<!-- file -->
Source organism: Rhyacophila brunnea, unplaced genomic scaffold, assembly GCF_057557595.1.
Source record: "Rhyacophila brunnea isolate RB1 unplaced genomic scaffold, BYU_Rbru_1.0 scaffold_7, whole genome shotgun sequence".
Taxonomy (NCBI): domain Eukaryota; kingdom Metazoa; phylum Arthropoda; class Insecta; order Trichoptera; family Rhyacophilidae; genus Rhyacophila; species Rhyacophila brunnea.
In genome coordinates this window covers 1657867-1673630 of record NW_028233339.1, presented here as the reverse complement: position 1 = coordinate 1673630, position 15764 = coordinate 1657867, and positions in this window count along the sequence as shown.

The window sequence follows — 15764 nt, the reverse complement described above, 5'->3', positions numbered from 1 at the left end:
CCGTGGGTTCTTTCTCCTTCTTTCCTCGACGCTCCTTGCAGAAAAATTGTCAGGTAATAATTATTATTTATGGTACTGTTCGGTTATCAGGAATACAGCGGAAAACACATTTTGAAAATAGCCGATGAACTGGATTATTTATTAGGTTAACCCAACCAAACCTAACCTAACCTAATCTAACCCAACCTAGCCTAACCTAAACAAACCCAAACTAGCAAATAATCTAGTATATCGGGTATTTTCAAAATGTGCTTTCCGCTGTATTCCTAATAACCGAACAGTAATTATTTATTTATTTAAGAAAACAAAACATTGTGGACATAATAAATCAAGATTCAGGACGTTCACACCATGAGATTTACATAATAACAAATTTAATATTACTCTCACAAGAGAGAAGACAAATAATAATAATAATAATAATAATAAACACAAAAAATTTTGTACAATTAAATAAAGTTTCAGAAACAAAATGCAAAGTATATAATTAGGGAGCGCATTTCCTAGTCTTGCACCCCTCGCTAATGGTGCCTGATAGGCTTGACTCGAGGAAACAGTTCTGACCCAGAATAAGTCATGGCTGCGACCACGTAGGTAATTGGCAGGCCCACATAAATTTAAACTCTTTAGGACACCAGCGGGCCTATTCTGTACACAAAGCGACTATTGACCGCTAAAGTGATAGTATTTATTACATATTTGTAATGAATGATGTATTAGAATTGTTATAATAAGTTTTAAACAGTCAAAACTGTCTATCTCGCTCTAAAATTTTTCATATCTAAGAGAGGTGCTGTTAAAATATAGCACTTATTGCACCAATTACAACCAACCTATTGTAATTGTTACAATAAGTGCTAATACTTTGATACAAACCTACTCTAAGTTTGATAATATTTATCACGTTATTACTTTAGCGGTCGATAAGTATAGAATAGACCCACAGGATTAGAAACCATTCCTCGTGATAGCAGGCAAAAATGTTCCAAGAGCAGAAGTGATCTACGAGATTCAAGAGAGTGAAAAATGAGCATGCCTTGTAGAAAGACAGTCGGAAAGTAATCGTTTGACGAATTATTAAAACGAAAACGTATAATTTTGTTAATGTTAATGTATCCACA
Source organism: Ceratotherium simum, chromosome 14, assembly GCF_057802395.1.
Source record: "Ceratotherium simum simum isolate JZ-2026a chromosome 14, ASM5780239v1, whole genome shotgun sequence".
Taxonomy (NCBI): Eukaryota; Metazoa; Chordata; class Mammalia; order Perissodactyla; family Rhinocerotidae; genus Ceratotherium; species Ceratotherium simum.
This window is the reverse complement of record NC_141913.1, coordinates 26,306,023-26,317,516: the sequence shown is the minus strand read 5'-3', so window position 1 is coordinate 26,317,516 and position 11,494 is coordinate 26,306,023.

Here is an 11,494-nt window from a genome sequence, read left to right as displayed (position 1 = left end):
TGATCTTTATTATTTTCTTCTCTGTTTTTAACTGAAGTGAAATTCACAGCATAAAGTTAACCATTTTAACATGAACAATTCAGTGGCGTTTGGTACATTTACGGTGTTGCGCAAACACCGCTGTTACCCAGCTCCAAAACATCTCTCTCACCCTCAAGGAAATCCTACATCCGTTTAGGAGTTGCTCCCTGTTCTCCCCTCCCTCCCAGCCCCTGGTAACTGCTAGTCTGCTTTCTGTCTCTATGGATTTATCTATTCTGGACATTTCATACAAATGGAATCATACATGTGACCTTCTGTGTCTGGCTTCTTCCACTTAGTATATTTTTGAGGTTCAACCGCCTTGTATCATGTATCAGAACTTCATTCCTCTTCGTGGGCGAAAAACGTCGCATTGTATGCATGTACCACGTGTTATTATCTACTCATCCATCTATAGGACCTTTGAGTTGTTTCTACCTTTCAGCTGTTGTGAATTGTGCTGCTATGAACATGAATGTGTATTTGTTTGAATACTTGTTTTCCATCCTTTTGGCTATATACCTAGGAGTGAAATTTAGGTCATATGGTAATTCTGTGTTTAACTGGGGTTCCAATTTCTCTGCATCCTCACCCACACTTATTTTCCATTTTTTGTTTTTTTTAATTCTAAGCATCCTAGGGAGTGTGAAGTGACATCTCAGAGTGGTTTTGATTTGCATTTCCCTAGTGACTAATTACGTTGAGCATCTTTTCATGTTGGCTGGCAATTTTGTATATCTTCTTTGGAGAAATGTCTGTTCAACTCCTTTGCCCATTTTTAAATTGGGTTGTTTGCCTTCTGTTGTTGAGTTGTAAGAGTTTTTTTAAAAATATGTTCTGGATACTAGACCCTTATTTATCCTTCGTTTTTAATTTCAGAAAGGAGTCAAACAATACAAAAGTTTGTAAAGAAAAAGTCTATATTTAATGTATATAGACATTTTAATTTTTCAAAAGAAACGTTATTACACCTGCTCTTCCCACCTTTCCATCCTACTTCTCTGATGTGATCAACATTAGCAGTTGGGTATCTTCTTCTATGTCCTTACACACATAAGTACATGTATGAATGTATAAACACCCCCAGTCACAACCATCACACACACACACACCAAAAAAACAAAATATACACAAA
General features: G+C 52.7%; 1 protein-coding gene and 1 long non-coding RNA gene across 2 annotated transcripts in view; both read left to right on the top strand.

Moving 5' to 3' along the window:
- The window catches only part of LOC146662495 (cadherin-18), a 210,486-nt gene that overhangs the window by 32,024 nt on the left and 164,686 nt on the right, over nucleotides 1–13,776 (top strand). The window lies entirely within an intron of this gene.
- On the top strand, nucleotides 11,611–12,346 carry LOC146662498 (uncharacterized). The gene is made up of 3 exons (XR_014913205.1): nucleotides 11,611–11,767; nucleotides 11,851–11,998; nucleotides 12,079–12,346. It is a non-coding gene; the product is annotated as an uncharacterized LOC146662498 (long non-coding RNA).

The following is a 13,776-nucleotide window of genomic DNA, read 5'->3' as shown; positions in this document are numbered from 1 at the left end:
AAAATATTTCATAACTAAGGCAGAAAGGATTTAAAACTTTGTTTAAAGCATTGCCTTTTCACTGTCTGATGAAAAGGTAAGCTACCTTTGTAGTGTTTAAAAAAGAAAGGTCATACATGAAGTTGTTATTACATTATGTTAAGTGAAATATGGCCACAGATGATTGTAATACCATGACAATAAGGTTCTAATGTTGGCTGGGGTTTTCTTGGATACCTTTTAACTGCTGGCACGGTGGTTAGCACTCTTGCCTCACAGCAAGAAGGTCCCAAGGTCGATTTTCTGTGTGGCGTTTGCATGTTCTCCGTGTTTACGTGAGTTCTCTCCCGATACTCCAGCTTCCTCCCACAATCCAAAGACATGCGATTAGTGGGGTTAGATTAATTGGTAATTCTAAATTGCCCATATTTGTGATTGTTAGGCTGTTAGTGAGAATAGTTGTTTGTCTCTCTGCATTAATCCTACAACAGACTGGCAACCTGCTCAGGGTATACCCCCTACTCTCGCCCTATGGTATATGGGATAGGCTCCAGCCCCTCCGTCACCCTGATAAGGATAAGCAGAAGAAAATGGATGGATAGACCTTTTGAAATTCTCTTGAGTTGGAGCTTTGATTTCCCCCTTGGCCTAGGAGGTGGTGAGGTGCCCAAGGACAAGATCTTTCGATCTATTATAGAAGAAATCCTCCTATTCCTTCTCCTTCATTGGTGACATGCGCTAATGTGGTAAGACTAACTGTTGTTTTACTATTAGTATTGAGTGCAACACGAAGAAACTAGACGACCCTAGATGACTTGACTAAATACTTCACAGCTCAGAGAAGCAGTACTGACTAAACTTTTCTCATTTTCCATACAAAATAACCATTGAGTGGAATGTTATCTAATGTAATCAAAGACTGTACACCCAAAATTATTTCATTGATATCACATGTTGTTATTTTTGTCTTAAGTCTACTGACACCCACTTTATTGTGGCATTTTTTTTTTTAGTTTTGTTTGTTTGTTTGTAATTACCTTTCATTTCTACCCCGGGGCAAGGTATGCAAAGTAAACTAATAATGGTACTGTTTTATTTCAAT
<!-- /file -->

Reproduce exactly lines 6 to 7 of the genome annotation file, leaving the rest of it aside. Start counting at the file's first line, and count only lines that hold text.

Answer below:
CCGTGGGTTCTTTCTCCTTCTTTCCTCGACGCTCCTTGCAGAAAAATTGTCAGGTAATAATTATTATTTATGGTACTGTTCGGTTATCAGGAATACAGCGGAAAACACATTTTGAAAATAGCCGATGAACTGGATTATTTATTAGGTTAACCCAACCAAACCTAACCTAACCTAATCTAACCCAACCTAGCCTAACCTAAACAAACCCAAACTAGCAAATAATCTAGTATATCGGGTATTTTCAAAATGTGCTTTCCGCTGTATTCCTAATAACCGAACAGTAATTATTTATTTATTTAAGAAAACAAAACATTGTGGACATAATAAATCAAGATTCAGGACGTTCACACCATGAGATTTACATAATAACAAATTTAATATTACTCTCACAAGAGAGAAGACAAATAATAATAATAATAATAATAATAAACACAAAAAATTTTGTACAATTAAATAAAGTTTCAGAAACAAAATGCAAAGTATATAATTAGGGAGCGCATTTCCTAGTCTTGCACCCCTCGCTAATGGTGCCTGATAGGCTTGACTCGAGGAAACAGTTCTGACCCAGAATAAGTCATGGCTGCGACCACGTAGGTAATTGGCAGGCCCACATAAATTTAAACTCTTTAGGACACCAGCGGGCCTATTCTGTACACAAAGCGACTATTGACCGCTAAAGTGATAGTATTTATTACATATTTGTAATGAATGATGTATTAGAATTGTTATAATAAGTTTTAAACAGTCAAAACTGTCTATCTCGCTCTAAAATTTTTCATATCTAAGAGAGGTGCTGTTAAAATATAGCACTTATTGCACCAATTACAACCAACCTATTGTAATTGTTACAATAAGTGCTAATACTTTGATACAAACCTACTCTAAGTTTGATAATATTTATCACGTTATTACTTTAGCGGTCGATAAGTATAGAATAGACCCACAGGATTAGAAACCATTCCTCGTGATAGCAGGCAAAAATGTTCCAAGAGCAGAAGTGATCTACGAGATTCAAGAGAGTGAAAAATGAGCATGCCTTGTAGAAAGACAGTCGGAAAGTAATCGTTTGACGAATTATTAAAACGAAAACGTATAATTTTGTTAATGTTAATGTATCCACA
Source organism: Ceratotherium simum, chromosome 14, assembly GCF_057802395.1.